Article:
The challenge of provisioning a flexible, agile development environment is one we are always thinking about here at Simbco. Having a quick way to spin up new environments using a variety of technologies, while ensuring they are properly modular, can have a powerful impact on the overall speed and quality of technical work for a team, so it’s a challenge well worth investing in.

This week, we are kicking off development on a new project using an AngularJS interface that loads data through an API, generated with a Rails app.  In the past, I have used Vagrant and Ansible to provision a development environment, but have found that the Vagrant container can be a bit of a wall and the process sometimes clunky. In the interest of exploring the idea of a more transparent, unobtrusive container environment, I have been doing a lot of work with provisioning and deploying private clouds using Docker and decided this would be a great opportunity to switch out our Vagrant process for one using Docker.

I won’t slog through the gory details of setting up this environment because the fellas over at Fig have done it so very nicely for us.  You can use this tutorial here to setup a rails environment which is linked to a Postgres database container. Pretty slick.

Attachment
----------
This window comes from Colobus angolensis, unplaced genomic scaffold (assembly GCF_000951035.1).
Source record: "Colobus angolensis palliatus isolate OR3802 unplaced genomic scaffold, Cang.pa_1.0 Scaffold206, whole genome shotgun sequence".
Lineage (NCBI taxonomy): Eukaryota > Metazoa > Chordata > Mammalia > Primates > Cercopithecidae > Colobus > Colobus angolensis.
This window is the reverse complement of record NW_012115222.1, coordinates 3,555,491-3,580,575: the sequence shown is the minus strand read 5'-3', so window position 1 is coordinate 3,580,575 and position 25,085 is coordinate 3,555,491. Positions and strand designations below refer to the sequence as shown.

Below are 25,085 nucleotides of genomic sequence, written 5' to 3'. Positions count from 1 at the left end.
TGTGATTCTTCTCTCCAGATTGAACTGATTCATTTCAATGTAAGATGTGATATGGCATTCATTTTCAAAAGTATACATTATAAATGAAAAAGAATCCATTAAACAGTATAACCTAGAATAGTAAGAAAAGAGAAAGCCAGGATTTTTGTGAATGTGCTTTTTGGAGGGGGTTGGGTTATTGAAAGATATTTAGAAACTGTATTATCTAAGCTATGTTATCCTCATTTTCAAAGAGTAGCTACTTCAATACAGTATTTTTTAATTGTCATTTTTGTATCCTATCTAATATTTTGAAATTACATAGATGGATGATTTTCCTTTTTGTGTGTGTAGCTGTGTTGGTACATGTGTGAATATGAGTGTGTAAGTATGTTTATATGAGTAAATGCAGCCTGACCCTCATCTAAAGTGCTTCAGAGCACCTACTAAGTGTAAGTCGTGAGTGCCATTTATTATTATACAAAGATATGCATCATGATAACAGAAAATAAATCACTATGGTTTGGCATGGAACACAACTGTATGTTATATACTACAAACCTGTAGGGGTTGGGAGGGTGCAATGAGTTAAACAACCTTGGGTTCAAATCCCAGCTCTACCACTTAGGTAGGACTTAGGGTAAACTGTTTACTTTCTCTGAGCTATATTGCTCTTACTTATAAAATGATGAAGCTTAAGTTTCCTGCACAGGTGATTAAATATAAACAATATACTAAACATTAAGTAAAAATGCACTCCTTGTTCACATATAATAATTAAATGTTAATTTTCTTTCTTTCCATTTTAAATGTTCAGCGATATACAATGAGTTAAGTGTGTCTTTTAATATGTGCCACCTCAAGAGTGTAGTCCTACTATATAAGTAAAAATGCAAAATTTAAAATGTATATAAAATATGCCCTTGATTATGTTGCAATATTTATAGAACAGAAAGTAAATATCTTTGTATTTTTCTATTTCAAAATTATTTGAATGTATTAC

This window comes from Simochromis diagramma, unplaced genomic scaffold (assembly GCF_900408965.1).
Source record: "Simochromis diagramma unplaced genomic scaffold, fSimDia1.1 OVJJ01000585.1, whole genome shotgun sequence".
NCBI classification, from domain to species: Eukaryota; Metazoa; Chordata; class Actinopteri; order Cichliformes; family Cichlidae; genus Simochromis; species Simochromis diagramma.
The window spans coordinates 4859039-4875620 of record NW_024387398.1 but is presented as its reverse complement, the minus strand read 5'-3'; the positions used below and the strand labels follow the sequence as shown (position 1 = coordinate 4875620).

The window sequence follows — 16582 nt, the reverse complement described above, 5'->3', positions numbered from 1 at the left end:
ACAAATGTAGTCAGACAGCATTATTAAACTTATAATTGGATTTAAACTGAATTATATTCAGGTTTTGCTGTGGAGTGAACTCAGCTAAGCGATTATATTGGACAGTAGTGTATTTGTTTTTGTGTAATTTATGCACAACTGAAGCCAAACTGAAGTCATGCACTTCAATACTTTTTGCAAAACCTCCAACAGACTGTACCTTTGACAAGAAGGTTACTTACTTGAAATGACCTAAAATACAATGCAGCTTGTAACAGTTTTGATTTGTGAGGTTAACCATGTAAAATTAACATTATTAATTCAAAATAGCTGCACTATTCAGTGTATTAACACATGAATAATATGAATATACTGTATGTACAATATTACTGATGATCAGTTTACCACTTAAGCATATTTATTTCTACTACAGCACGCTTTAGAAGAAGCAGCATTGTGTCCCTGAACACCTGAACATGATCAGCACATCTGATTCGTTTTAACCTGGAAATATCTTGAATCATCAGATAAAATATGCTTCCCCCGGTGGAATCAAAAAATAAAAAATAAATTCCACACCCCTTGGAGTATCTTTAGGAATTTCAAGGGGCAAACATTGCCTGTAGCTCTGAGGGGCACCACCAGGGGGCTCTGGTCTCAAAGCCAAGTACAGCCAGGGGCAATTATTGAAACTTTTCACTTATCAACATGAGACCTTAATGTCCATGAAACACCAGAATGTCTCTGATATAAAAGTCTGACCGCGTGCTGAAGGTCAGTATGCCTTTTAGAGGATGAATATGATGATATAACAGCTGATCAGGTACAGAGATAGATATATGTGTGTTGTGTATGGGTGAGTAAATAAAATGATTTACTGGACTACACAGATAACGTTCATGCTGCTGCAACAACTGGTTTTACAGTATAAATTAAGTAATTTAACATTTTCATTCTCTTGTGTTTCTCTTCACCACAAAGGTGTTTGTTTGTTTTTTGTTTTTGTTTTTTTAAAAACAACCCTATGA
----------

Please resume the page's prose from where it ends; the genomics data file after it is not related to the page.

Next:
Except, after following the tutorial I wasn’t able to connect to Docker on port 3000. After confirming that my containers and processes were up and running and still not being able to connect, I tracked down the problem. It was because of an update to the address rails binds to in the 4.2 release (see section 3.3 Default Host for Rails server).  The default host is now bound specifically to “localhost” which means its not listening for the traffic requests that are being forwarded in via our Boot2Docker image.  But by changing the startup command in our fig.yml we can fix this issue and get access to our Rails server running in the Docker container.

command: bundle exec rails server -b

In the interest of saving someone else some time when trying to use Fig to setup a Rails Docker environment, I set up a github repository to simplify the process of starting this kind of application. Feel free to leave feedback on github – we are all about incremental improvements.

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